Therefore, what makes the Wild Atlantic Way so attractive is also the selling point for the Cool Route,  it’s just a different mode of travel.  Scottish Tourism Authorities are also keen to engage for the same reasons and the attractiveness of Western Scotland is very well known.  The Faroe Island and Western Norway are also very spectacular locations and viewing these areas from the sea opens up terrific new perspectives.

While the project website will be online shortly, this being addressed by Donegal County Council and Derry City Council will be developing the commercial site and we do not envisage this being finalised for perhaps 24 months,  allowing a detailed investigation and consideration of what new technologies can be employed for use on what we expect to be a highly interactive website.

We think that the Cool Route commercial website, which at this stage is planned to have very wide booking abilities and also a resource for customer feedbacks and endorsements, will be highly visual and will in particular drill down to individual locations, covering everything available to see and do- and no doubt eat and drink!

In what ways will you look to follow your own path and strategies?

The European funding under the Northern Peripheral and Arctic (NPA) Programme , totalling  €1.26 million, was awarded on the basis of transnational cooperation and collaboration between all partners and associate partners to develop and agree a transnational strategy for the development of the route. The major focus of the funding is on supporting SMEs in the coastal areas of the NPA zone to identify and build new economic opportunities in these areas.  Over the next 3 years, a very wide international stakeholder engagement will take place and the project partners will be giving  very careful consideration as how best to address the objectives.  This will no doubt involve close collaboration with existing initiatives and building innovative strategies of our own.

Have any other successful marketing campaigns provided inspiration for your campaign?

Again, we are only at the starting line in terms of how our marketing campaign which will be led by the Royal Cork Yacht Club ,will be designed and rolled out, however we can already see good examples in terms of the Wild Atlantic Way, the Sail Scotland and campaign to develop cruising based tourism in Scotland and the work already undertaken by our Norwegian Partners western Borway research Institute in the potential for rural tourism to boost local economies in peripheral areas of Norway.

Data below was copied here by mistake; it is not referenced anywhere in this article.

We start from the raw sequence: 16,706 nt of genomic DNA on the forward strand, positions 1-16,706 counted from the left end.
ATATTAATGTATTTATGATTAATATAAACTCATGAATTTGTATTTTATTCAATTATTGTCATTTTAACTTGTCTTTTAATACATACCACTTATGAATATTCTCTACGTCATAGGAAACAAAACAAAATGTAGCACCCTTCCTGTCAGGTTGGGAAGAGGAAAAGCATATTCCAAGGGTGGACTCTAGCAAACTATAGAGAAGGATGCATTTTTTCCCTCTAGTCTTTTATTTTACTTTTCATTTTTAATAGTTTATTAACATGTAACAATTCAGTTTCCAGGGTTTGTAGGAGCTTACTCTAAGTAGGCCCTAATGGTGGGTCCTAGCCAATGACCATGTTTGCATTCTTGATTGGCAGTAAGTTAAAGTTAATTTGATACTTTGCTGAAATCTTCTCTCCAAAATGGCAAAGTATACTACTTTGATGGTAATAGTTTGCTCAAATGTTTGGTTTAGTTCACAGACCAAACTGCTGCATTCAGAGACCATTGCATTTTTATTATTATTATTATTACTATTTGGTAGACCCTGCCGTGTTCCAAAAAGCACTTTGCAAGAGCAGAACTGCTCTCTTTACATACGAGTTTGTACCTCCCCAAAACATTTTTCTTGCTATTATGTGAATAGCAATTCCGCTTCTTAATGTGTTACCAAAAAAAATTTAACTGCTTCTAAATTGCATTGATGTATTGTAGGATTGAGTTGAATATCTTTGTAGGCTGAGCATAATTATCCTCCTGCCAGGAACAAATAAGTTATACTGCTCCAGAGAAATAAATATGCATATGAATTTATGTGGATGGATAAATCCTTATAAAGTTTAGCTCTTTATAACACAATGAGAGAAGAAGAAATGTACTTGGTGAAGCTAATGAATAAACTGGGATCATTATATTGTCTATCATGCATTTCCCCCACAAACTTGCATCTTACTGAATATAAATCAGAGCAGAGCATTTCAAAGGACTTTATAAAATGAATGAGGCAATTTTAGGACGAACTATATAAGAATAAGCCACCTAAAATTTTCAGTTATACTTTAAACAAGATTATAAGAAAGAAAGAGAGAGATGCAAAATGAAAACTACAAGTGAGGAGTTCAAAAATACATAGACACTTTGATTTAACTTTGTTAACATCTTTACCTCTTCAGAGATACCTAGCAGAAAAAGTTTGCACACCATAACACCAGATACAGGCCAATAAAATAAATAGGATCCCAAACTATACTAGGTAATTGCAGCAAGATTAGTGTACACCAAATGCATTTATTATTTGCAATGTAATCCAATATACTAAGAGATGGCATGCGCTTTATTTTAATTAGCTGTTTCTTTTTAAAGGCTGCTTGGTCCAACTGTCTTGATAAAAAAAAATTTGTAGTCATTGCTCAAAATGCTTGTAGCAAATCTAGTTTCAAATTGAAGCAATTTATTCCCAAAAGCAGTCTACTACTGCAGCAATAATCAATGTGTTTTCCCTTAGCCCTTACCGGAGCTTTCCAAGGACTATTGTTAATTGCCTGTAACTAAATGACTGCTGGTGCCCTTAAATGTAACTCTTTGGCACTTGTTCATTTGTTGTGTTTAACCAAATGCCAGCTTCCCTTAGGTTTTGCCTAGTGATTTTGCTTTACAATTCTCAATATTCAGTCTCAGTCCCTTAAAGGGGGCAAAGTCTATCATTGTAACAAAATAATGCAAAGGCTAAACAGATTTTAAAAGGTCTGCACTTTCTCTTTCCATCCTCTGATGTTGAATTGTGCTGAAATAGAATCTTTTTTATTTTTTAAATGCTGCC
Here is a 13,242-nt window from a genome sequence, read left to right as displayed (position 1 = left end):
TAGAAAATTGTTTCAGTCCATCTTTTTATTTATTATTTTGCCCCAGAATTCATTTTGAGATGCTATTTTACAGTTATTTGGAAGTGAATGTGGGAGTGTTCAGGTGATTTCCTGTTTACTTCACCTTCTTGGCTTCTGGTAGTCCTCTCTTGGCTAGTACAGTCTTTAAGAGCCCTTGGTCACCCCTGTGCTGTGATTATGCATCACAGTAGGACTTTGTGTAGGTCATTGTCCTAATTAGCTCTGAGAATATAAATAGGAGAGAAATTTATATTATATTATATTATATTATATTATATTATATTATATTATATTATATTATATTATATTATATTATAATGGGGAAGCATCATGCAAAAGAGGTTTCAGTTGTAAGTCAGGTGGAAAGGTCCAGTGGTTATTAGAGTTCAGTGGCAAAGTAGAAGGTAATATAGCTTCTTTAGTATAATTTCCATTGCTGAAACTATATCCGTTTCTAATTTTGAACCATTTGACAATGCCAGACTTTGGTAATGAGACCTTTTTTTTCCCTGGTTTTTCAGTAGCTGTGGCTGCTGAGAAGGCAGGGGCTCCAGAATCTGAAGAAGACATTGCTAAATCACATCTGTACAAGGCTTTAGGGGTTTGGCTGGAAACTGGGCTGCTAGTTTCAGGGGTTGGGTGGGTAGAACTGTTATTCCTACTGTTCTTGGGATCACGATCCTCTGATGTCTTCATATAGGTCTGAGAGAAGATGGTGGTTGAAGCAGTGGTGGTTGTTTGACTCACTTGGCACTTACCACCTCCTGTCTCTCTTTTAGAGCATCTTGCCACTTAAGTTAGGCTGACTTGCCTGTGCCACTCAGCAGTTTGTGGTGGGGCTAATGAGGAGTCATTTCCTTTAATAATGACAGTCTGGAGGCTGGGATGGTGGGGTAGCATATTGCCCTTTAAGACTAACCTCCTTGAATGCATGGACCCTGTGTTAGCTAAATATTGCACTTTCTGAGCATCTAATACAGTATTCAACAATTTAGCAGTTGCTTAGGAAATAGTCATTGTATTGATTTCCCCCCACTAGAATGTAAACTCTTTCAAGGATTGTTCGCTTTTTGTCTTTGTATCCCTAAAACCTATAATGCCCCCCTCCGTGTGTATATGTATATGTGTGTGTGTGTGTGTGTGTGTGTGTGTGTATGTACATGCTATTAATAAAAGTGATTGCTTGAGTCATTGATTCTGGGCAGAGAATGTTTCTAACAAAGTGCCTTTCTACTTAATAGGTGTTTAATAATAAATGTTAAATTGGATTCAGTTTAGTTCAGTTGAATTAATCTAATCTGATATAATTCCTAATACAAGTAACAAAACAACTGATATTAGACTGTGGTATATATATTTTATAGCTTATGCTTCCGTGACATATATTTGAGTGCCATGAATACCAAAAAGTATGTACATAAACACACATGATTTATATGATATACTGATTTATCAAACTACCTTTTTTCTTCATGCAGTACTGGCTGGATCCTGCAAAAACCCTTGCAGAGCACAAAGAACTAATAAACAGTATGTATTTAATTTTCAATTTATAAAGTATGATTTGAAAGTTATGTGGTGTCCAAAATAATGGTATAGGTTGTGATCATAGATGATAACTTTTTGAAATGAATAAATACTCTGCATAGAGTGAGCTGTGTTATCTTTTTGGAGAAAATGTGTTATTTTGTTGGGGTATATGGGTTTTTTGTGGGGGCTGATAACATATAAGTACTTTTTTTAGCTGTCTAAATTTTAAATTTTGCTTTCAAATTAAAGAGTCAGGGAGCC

What happens next, when will it become active?

As I mentioned above we are working on the specifications at present , looking a t best practices and moving towards  the design of the suite of web-based tools.

What tech tools do you use to help you in your work / fun?

We will use all technologies available to us and if anyone wants to suggest a pilot trial of a new technologies-please feel free.

What is the Hincks Centre of Excellence in Entrepreneurship?

The Hincks Centre for Entrepreneurship Excellence was established by Cork Institute of Technology in 2013 to support entrepreneurship in all its forms.  The mission is to promote and provide entrepreneurship training, education and support to all stakeholder groups who support and nurture entrepreneurship.  The Centre’s activities fall under training, education and research. The Hincks Centre provides relevant and practical training and educational support to all involved in stimulating and supporting entrepreneurs.  This encompasses all aspects of design, development, delivery, validation and evaluation of programmes and modules.   In terms of research, the Hincks Centre aims to stimulate research in all aspects of enterprise and entrepreneurship development. Its scope covers a variety of contexts: start-ups, micro, small and large businesses, not for profits, corporate and family businesses, educators, students and the public sector. The objective of the research activity is to further our understanding of how entrepreneurship contributes to economic growth, competitiveness and social wellbeing, and underpins the entrepreneurship training and education activities of the Centre.